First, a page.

Create open innovation networks: Open innovation—whereby companies involve stakeholders such as suppliers, vendors and customers in their innovation process—are attracting significant interest in India. Automobile companies in India provide exceptional examples. They have nurtured capabilities in local auto-parts companies and OEMs and, in return, have benefited from these stakeholders’ ideas—strengthening technological capabilities across the industry’s value chain.
How can Indian education and healthcare sectors benefit from technology applications?
Although India has a strong IT talent pool, a wide gap exists in terms of other technical skills. The government and corporate sector are trying to bridge that gap through skills- development programmes. Similarly in healthcare, Information technology (IT) has the potential to improve the quality, safety, and efficiency of health care. Diffusion of IT in health care is generally low (varying, however, with the application and setting) but surveys indicate that providers plan to increase their investments. Drivers of investment in IT include the promise of quality and efficiency gains. Barriers include the cost and complexity of IT implementation, which often necessitates significant work process and cultural changes. Certain characteristics of the health care market—including payment policies that reward volume rather than quality, and a fragmented delivery system—can also pose barriers to IT adoption.
Given IT’s potential, both the private and public sectors have engaged in numerous efforts to promote its use within and across health care settings. Additional steps could include financial incentives (e.g., payment policy or loans) and expanded efforts to standardize records formats, nomenclature, and communication protocols to enhance interoperability.
“ALTHOUGH INDIA HAS A STRONG IT TALENT POOL, A WIDE GAP EXISTS IN TERMS OF OTHER TECHNICAL SKILLS”
As we approach the new financial year, what are your predictions on the IT spend and the key sectors to look out for?
Every year we come out with Accenture technology vision on technologies that will be adopted by companies in the years to come. I am outlining a set of technologies that will turn out to be a key enabler for organisations. These are…
Analytics: Indian enterprises are fast becoming aware that business intelligence helps enterprises to increase revenue, reduce costs and enhance service efficiency. As per Accenture’s third global IT performance research study, an India-specific survey shows that High Performers, not surprisingly, are more evolved in their information management practices than other organisations.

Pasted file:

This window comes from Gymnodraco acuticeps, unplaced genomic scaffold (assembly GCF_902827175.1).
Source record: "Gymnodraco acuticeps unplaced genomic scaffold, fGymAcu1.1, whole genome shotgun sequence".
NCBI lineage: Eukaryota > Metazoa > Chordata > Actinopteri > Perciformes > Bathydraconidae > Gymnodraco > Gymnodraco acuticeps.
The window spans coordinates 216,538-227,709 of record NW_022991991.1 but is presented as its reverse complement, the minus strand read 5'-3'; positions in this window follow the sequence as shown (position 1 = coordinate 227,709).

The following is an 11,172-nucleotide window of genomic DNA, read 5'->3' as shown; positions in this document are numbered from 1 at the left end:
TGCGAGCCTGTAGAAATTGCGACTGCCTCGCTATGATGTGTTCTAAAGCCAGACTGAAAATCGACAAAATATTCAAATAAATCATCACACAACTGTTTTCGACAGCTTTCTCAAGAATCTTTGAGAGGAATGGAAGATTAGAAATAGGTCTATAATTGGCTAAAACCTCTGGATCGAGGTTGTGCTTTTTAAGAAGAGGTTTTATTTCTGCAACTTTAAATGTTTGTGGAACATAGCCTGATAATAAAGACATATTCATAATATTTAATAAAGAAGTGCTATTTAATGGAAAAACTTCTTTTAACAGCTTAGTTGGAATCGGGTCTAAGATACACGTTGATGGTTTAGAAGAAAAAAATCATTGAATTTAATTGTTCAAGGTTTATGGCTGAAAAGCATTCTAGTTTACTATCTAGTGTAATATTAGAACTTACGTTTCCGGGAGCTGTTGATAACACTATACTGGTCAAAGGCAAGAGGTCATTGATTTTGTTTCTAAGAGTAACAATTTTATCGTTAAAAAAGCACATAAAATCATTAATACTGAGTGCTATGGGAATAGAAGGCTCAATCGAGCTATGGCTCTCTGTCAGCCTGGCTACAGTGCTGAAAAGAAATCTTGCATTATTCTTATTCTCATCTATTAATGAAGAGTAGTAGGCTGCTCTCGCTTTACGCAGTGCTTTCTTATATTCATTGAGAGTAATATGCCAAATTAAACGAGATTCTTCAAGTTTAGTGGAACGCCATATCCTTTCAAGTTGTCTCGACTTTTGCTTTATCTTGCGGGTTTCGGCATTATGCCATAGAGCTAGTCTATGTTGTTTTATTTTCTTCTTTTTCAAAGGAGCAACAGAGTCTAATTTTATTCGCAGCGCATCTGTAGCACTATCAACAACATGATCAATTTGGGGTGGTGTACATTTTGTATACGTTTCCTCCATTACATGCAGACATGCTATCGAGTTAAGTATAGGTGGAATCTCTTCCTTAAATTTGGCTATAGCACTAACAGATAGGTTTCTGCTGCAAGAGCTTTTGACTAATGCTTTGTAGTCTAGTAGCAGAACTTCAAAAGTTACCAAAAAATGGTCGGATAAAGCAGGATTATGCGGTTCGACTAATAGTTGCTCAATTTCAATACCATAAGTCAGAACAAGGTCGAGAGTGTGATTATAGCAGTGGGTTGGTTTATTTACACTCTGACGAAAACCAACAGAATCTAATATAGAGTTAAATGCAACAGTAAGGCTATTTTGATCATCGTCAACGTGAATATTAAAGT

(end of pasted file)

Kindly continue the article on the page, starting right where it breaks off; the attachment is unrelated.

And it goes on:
Data security: WikiLeaks most recently demonstrated the damage that can be caused when information assets are not properly protected. In addition, sophisticated and targeted attacks on government systems have added significant security concerns. In 2011, governments and large enterprises will invest far more in technologies, services and business processes to protect sensitive information assets.
Virtualization technologies: India lags way behind in the adoption of virtualization as compared to US and UK where adoption of virtualization technologies has almost reached 100%. Indian companies use mostly thin clients with seamless multi-media access to enterprise content. There is a lot of interest in piloting these solutions, but few are committing to it. However, with suppliers’ spreading awareness about the benefit of virtualization, 2011 should see an uptake in adoption of these services.
Cloud Computing: Cloud computing – including Software as a Service (SaaS), Infrastructure as a Service (IaaS), and Platform as a Service (PaaS) – is emerging slowly, and India as compared to US and UK, is surprisingly lagging in SaaS adoption. However, the goodnews is that Indian organizations are currently far more receptive to cloud-related marketing messages than other organizations in APEJ region, with only 19 percent viewing the cloud as “over-hyped.” The majority of organizations are still reading and monitoring cloud trends and would take more informed and definitive actions in the coming year.
Open Source: Open source technologies have started gaining acceptance and momentum with a host of technologies associated with FOSS. A perceived lower cost of ownership has been pushing enterprises and SMBs to switch to open source-based solutions.